The second to last presentation we attended was one about making electronic music. Much of the program was done using an iPad, and at one point the instructor asked if any kids wanted to have a turn adding some things to the program. Peter raised his hand, as did several other kids. After a few took their turns, he said he wanted to wait and have the rest do it later, which was fine. Everyone got up and danced to the "song" they had just created by committee. He then went to create the next one. Peter walked up to him, but several other kids stepped in front of him, and the instructor literally pulled the iPad back right as he got to the front of the line. A similar thing happened during the third round, made slightly worse because he asked if everyone had had a turn and then apparently didn't see Peter reaching out (despite being 3 feet in front of him). If Peter's grandmother (who was out with him) hadn't intervened, he probably never would have had a turn. He seemed to handle this OK for a while, but then something relatively minor happened during the last activity and he had what might have been the biggest meltdown he's ever had in public. (I heard him from a different room and there was a children's drum circle in between.) I'm pretty sure this was primarily residual frustration from the iPad session.

Who needs an iPad anyway

When this first happened, I was just annoyed at the situation. As time passes, I'm not sure if I'm bothered more by what happened or that, all things considered, it actually works moderately well as a life lesson.

Beyond just the generic "life is unfair sometimes" that could be applied to virtually every negative experience, this does demonstrate an interpersonal mechanic I see all the time, both with children and adults: you're much more likely to get what you want if you're aggressive about it. Peter was, for him, unusually assertive; he was the first one to walk to the instructor for the second chance at making the music. But he wasn't aggressive about it, and therefore went unnoticed. The other kids weren't exactly doing anything wrong. They didn't push Peter out of the way, nor did they explicitly violate any instructions - they just failed to be considerate of the other kids, some of them taking multiple turns before Peter had had a chance to do it once.

"Good things come to those who wait" is one of those oft-repeated axioms that we as a society don't practice. Often, nothing comes to those who wait, and good things come to the impatient - or, if you prefer, "the squeaky wheel gets the grease".

I decided not to take the opportunity to reinforce this little life lesson. When we talked about what happened later, I made it a point to compliment him on how patiently he waited and how he was kind to the other kids even though they weren't being kind back. The bottom line is that I don't think this particular aspect of our society is a positive one (though I'm sure many would disagree) and I don't want to be complicit in it. Ultimately, he did the right thing from a Christian perspective, and even though the immediate outcome was undesirable, I'm proud of him.

Perhaps that makes me an idiot of Dostoyevskian proportions, but perhaps if the world had more people like that, the considerate few wouldn't have to suffer for their kindness quite so often in this world.

Jeremy has essentially quit the Internet over the last couple of months due largely to the digital equivalent of this story (except coming from adults, so much less civil). If you enjoy his thoughts on topics, these guest posts are about your only outlet unless you want to discuss things with him in person.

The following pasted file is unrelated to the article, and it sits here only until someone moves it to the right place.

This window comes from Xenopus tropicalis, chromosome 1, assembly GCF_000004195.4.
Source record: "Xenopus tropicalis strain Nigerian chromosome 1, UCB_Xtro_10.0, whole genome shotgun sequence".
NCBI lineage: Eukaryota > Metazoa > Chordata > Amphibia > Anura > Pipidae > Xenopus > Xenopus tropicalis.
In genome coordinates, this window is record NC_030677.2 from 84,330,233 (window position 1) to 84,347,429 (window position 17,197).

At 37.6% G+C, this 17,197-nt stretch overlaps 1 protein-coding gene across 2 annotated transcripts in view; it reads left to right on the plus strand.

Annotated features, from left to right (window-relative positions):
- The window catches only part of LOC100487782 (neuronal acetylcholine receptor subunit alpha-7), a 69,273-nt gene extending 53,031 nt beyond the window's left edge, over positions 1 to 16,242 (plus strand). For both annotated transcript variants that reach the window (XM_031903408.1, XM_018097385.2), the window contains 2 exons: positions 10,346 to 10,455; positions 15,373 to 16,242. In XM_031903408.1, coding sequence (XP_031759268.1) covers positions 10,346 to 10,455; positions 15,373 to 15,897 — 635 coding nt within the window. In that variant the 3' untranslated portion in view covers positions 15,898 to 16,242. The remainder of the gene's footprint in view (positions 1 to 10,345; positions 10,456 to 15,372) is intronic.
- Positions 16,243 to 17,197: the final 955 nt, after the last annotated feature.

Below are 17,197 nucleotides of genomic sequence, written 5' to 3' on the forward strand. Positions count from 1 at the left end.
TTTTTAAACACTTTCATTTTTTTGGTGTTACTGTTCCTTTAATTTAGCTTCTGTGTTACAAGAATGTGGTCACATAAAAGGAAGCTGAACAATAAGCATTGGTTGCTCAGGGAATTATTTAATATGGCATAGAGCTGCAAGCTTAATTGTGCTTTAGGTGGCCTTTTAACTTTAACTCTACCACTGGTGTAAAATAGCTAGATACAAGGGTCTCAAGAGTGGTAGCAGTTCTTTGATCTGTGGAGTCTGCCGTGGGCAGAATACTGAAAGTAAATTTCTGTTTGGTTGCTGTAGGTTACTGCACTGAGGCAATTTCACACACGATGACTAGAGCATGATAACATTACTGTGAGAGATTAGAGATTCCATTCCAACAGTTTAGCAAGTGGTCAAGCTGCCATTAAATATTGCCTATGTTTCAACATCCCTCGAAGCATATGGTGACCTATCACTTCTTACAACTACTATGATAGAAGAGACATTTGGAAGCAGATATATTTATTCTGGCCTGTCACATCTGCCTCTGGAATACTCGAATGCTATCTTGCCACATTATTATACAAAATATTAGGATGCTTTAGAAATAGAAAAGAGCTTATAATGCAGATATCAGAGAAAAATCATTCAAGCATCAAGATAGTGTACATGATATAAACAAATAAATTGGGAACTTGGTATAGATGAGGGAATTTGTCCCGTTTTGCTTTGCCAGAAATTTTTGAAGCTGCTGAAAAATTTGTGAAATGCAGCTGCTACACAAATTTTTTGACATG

Friday, July 4, 2014

7QT (Vol. 93): Why I am Glad to be an American

There are a lot of reasons I can (and do) criticize our country. I'm sure, reading through these, many will immediately think of how we're failing in the same areas. But today, I want to focus on the positive, some of the many great things we do in this country, even if we don't do it perfectly.

Our public schools promise to provide a free and appropriate education for every child, regardless of ability. We have vocational training, schools focusing on the arts, technical schools, and college preparatory schools, to name a few. We provide speech therapy, occupational therapy, physical therapy, counseling, sign language interpreters, ESL support and a variety of other services to children based on need, not ability to pay.

My mom was once working with an immigrant from eastern Europe who was grateful for the way police operate in the United States. Mom cautioned him that police brutality still happened. "Yes, but here it is illegal." Our police force is charged to protect the common good, not be the strong arm of a dictator.

My family can go to sleep each night confident that no bombs or soldiers will disrupt our sleep. We do not live in a war zone. I know I take our peace of mind for granted too often. When I read of villages destroyed, families torn apart, and refugees around the world, I am reminded how good we have it.

I have legal protection to practice my religion freely and a society that, by and large, approves of that right. We may differ on how far that right should extend, but Americans believe that each person is entitled to worship - or not - in whatever manner he chooses. We are not bound to a state religion or in danger of death for practicing our faith.

I like staying home with our kids while my husband works to provide money and health care. But I am very grateful to live where women are not required to be dependent on men. Our society recognizes women are capable of earning money, living independently, and making their own life choices.

I had some friends from out of the country who were very critical of how few Americans travel abroad - until I mentioned once how it takes a day or two to drive less than halfway across the US. Within our borders, we have a wealth of natural and cultural diversity. There is so much to learn about where and how people live, all without getting a passport!

7 Quick Takes is hosted by Conversion Diary

Wednesday, July 2, 2014

Tuesday, July 1, 2014

Downton Abbey

My husband and I are watching our way through Downton Abbey for the first time. Tonight, we watched the Christmas special from season 2, which had a very sweet and happy ending. (I'm pretending I don't know what happens at the end of season 3.) Anyway, it was a double length episode, so now it is super late. Goodnight!